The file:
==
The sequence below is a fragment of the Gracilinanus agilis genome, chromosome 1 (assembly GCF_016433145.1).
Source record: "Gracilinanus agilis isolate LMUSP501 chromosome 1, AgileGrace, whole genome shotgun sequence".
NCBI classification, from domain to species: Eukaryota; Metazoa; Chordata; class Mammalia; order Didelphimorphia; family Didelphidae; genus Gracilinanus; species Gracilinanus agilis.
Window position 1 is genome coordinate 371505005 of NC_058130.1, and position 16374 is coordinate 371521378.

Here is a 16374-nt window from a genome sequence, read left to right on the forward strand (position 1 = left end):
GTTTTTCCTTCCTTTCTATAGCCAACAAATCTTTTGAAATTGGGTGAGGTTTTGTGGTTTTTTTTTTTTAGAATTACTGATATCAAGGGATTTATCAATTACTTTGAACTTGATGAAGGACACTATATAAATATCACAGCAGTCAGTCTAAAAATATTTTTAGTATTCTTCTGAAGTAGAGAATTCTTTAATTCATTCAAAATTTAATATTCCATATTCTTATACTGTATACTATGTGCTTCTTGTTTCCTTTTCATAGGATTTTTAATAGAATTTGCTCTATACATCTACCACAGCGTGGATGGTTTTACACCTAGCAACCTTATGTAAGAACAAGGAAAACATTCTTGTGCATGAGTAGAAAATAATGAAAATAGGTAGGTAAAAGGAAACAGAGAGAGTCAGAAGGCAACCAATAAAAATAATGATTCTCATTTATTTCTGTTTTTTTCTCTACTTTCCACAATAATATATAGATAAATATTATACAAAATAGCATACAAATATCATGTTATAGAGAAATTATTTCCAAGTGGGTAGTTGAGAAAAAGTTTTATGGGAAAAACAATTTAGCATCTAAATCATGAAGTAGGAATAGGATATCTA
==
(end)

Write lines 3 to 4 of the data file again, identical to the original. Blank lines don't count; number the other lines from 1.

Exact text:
NCBI classification, from domain to species: Eukaryota; Metazoa; Chordata; class Mammalia; order Didelphimorphia; family Didelphidae; genus Gracilinanus; species Gracilinanus agilis.
Window position 1 is genome coordinate 371505005 of NC_058130.1, and position 16374 is coordinate 371521378.